20230625 20230917 20231115 20231230
20230626 20230918 20231116 20231231
That’s 136 triangle days for this year. To see how this count changes from year to year, I ran
python:
for y in range(2000, 2051):
print(f'{y} {len(triangleDays(y)):3d}')
which returned
2000 0
2001 12
2002 34
2003 54
2004 72
2005 88
2006 102
2007 114
2008 124
2009 132
2010 138
2011 142
2012 144
2013 144
2014 144
2015 144
2016 144
2017 144
2018 144
2019 144
2020 144
2021 142
2022 140
2023 136
2024 132
2025 127
2026 120
2027 113
2028 104
2029 93
2030 82
2031 72
2032 61
2033 51
2034 41
2035 33
2036 25
2037 19
2038 13
2039 8
2040 5
2041 2
2042 1
2043 0
2044 0
2045 0
2046 0
2047 0
2048 0
2049 0
2050 0
I knew there was no point in checking on years later in the century—it was obvious that every year after 2042 would have no triangle days. As you can see, the 2010s were the peak decade for triangle days. We’re now in the early stages of a 20year decline.
After doing this, I looked back at my code and decided that most serious Python programmers wouldn’t have done it the way I did. Instead of functions that returned lists, they would build allDays
and triangleDays
as iterators.^{1} Not because there’s any need to save space—the space used by 366 datetime.date
objects is hardly even noticeable—but because that’s more the current style.
So to make myself feel more like a real Pythonista, I rewrote the code like this:
python:
1: from datetime import date, timedelta
2:
3: def isTriangleDay(dt):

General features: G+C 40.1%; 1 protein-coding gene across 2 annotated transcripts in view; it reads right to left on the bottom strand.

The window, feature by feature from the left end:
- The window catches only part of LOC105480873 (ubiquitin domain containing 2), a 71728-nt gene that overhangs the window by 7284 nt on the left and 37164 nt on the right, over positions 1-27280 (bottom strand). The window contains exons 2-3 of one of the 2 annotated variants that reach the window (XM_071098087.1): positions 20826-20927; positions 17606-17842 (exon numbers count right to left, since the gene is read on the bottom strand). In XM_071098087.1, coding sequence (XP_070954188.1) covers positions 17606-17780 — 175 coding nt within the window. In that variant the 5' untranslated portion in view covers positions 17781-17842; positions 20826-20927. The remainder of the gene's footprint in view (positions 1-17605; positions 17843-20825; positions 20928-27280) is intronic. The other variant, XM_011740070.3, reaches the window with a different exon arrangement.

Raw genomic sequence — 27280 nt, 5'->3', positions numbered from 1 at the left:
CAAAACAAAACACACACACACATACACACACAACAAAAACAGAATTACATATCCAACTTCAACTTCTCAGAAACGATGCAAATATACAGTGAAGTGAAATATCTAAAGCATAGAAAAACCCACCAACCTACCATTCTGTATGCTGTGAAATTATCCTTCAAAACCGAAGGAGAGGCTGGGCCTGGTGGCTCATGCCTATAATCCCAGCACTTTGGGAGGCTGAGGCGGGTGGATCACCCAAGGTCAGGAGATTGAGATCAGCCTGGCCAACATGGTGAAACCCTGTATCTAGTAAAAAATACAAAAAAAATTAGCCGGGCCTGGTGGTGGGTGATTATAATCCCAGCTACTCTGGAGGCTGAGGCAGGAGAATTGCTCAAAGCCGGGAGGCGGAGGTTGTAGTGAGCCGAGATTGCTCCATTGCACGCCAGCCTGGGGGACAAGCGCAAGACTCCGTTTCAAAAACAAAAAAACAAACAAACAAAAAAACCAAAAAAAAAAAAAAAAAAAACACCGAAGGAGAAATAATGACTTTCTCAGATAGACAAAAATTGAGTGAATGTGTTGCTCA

4: "Can the the year, month, and day of the given date be the sides of a triangle?"
5: y = dt.year % 100
6: m = dt.month
7: d = dt.day
8: sides = sorted(int(x) for x in (y, m, d))
9: return sides[0] + sides[1] > sides[2]
10:
11: def allDays(y):
12: "Iterator for all days in the given year."
13: d = date(y, 1, 1)
14: end = date(y, 12, 31)
15: while d <= end:
16: yield d
17: d = d + timedelta(days=1)
18:
19: def triangleDays(y):
20: "Iterator for all the triangle days in the given year."
21: return filter(isTriangleDay, allDays(y))
isTriangleDay
is unchanged, but allDays
now works its way through the days of the year with a while
loop and the yield
statement, and triangleDays
uses the filter
function to iterate through just the triangle days.
Using these functions is basically the same as using the listbased versions, except that you can’t pass an iterator to len
. So determining the number of triangle days over a range of years can be done by either by converting the iterator to a list before passing it to len
,
python:
for y in range(2000, 2051):
print(f'{y} {len(list(triangleDays(y))):3d}')
or by using the sum
command with an argument that produces a one for each element of triangleDays
,
python:
for y in range(2000, 2051):
print(f'{y} {sum(1 for x in triangleDays(y))}')
The former sort of defeats the purpose of using an iterator, so I guess it’s better practice to use the latter, even though I find it weird looking.
It may well be that my perception of “real” Python programmers is wrong and they wouldn’t bother with yield
and filter
in such a piddly little problem as this. But at least I got some practice with them.

A confession: I find it hard to distinguish between between the proper use of the terms generator and iterator. My sense is that generators provide a way of creating iterators. So once the function is written, do you have a generator, an iterator, or both? ↩